This is how you know that this thing holds. You know that phi implies psi only if you can check that phi is true and psi is false. It is the only way you can conclude this thing is not false.
In all other cases not covered by the above, the statement will be false. If phi is false, psi will be false.
One more step to the conclusion.
If the F and T are swapped, negation will be false and this guy will be true. This means if we have T and F, then negation is false and this guy is true. In all other cases, this guy is true, so those are true as well.
And that’s it. That was really complicated.
Keep rethinking it and it will become more clear.
ψ T F T F
Ф Rightarrow ψ T F T T
Ф nRightarrow ψ Ф does not imply ψ if: even though Ф is true, ψ is nevertheless false.
In all other circumstances Ф nRightarrow ψ will be F
In all other circumstances Ф Rightarrow ψ will be T.
One more quiz to solve.
Which of the following are true? Phi conditional psi is true whenever, (1) Phi and psi are both true. (2) Phi is false and psi is true. (3) Phi and psi are both false. And (4), phi is true and psi is false.
The task is to check all that are true. So, which of these four are the case? Which of these four conditions tell you when phi, psi is true? The answer is 1, 2, and 3.
The phi conditional psi is true when one of the following four conditions is true: 1, 2, or 3. It is false only in the case of 4. Thus, correct answer is therefore 1 , 2, and 3 without 4.
So far we've defined a notion, the conditional, that captures only part of what implies means.
Which of the following are true?
Ф Rightarrow ψ is true, whenever:
(1) Ф and ψ are both true
(2) Ф is false and ψ is true
(3) Ф and ψ are both false
(4) Ф is true and ψ is false
To avoid difficulties, we have based our definition solely on the notion of truth and falsity. Our definition agrees with our intuition concerning implication in all meaningful cases. As for a true antecedent, the definition is based on an analysis of the truth values of genuine implication. If we consider false antecedents, we see that their truth value depends on that of does not imply.
By defining conditional statements in the way we do, we do not end up with a notion of implication that contradicts the notion of genuine implication. Rather, we obtain a notion of conditional statements that extends genuine implication to cover those cases where the claim of implication is irrelevant because the antecedent is false or meaningless when there is no real connection between the antecedent and the consequence.
In the meaningful case where phi and psi are related, and in addition, phi is true, the truth value of the conditional will be the same as the truth value of a material implication.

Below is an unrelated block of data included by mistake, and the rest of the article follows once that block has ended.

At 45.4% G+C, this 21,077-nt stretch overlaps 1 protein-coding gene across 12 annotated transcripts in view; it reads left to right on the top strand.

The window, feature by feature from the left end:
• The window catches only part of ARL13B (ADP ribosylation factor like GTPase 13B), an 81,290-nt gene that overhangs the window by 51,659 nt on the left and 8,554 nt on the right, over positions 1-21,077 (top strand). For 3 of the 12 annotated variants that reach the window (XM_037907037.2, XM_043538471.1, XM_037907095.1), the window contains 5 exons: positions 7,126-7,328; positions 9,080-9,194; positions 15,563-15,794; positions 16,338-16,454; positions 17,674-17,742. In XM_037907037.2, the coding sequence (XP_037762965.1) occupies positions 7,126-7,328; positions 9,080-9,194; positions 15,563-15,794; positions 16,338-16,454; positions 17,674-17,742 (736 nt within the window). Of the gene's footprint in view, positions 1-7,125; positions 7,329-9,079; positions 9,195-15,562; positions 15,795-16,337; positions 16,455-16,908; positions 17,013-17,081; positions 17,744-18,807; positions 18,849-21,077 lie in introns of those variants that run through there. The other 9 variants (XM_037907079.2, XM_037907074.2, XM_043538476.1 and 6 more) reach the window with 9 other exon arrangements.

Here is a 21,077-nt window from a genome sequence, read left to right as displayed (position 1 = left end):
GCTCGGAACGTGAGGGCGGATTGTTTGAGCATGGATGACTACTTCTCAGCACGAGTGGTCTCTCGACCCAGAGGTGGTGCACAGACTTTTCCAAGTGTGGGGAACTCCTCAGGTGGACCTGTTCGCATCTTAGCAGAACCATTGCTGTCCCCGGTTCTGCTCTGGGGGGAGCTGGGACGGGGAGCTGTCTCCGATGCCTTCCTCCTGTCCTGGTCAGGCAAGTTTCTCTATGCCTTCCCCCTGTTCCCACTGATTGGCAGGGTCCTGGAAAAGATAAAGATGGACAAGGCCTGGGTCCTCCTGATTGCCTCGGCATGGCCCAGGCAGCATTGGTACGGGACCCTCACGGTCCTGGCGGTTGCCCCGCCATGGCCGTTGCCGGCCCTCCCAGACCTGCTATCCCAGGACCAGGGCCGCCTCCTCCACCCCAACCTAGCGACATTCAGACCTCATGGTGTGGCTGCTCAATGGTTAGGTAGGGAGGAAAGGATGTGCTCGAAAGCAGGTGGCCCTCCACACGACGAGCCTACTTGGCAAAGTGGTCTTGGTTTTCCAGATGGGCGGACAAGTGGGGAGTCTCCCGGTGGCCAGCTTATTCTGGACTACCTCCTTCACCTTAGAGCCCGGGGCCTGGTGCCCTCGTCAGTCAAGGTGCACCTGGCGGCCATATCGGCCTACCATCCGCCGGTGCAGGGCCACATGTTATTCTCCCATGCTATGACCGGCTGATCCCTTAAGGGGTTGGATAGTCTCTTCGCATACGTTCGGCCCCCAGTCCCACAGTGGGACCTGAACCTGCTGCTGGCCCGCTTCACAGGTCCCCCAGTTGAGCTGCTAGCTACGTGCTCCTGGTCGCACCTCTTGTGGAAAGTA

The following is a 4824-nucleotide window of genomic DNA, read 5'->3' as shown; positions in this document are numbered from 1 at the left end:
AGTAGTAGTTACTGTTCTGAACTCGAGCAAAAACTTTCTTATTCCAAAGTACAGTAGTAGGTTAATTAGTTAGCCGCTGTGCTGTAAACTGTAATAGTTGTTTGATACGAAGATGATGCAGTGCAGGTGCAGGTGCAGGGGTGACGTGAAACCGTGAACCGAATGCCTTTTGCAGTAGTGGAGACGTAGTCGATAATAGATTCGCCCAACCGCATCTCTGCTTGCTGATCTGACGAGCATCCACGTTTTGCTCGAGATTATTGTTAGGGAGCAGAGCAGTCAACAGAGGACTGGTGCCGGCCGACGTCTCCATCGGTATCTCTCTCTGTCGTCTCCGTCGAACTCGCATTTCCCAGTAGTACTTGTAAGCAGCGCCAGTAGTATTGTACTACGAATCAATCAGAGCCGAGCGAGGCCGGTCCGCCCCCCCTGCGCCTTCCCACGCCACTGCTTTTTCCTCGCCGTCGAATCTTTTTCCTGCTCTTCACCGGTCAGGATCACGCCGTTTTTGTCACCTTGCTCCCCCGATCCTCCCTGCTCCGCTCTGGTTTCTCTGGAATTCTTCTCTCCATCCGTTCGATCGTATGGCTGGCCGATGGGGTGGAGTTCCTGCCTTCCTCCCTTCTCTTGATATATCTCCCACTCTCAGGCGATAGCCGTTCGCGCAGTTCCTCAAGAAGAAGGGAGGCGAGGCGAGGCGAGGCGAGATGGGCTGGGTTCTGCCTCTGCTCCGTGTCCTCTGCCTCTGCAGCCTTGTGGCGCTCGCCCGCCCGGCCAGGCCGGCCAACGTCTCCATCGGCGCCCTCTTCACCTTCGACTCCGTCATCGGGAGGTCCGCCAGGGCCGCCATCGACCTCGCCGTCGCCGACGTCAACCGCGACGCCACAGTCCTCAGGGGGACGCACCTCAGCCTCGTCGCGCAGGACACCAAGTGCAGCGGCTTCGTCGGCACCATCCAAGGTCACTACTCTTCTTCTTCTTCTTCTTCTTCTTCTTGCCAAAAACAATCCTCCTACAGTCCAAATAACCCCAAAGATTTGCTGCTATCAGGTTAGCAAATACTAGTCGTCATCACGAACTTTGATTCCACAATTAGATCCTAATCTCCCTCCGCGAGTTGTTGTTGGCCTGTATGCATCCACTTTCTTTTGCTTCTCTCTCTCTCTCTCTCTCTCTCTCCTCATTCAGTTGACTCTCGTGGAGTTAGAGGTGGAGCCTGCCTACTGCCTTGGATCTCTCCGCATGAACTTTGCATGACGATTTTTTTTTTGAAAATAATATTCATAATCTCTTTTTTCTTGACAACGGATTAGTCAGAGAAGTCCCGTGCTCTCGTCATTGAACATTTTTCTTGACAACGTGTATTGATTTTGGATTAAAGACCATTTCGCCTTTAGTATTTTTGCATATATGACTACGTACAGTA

Remember that the fact that the conditionals always have a well-defined truth value makes them important elements in mathematical reasoning, since in mathematics we cannot allow ourselves to deal with undefined values.
The last quiz.
And do not forget about the importance of discussion.
The antecedent is true, and the consequence is true, so the conditional is true. In fact, there's a deeper result going on here. Providing you take a positive number instead of pi, any positive number, then if that number's square is bigger than 2, it must be bigger than 1.2.
As the square root of 2 is 1.4, etc., so for positive numbers it does not have to be pi, but can be any positive number whose square is greater than 2, it must be bigger than 1.2.
The conditional "if p then q" is true no matter what value p is assigned, as long as q is true. In this case, it's enough that the antecedent is false for the conditional to be true. While the converse isn't always true—meaning that if q is false, p might not be true—it's nevertheless correct in this example. The antecedent of the conditional "if pi equals 3 then q" is false because pi does not equal 3. But since the antecedent is false, the consequent must be true; thus the conditional statement is true.
The quantity (pi squared) is not less than 0, so the statement is true. The second statement is false, so the first statement's consequent must be false as well. Finally, the third statement is also false.
A false conclusion cannot be drawn from a true assumption. If a statement is true, then its consequence must also be true.
The statement "triangles have four sides" is not true. The statement "squares have five sides" is also not true. However, anything with a false antecedent is true by virtue of having no contrary, so anything with a false antecedent is true.
It is true. We’ve got false, conditional, false, and that's always true. And what with this one? Euclid's birthday is unknown.
Rectangles are quadrilateral figures with four sides. Either this is true, or it's false. Either way, we know that if the statement is true in either case, then the thing is true. And since the consequence of both statements turning out to be true is also true, then we can say that our original statement is true.

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Implication: Understanding the Conditional Truth in Mathematics. (2023, Aug 02). Retrieved from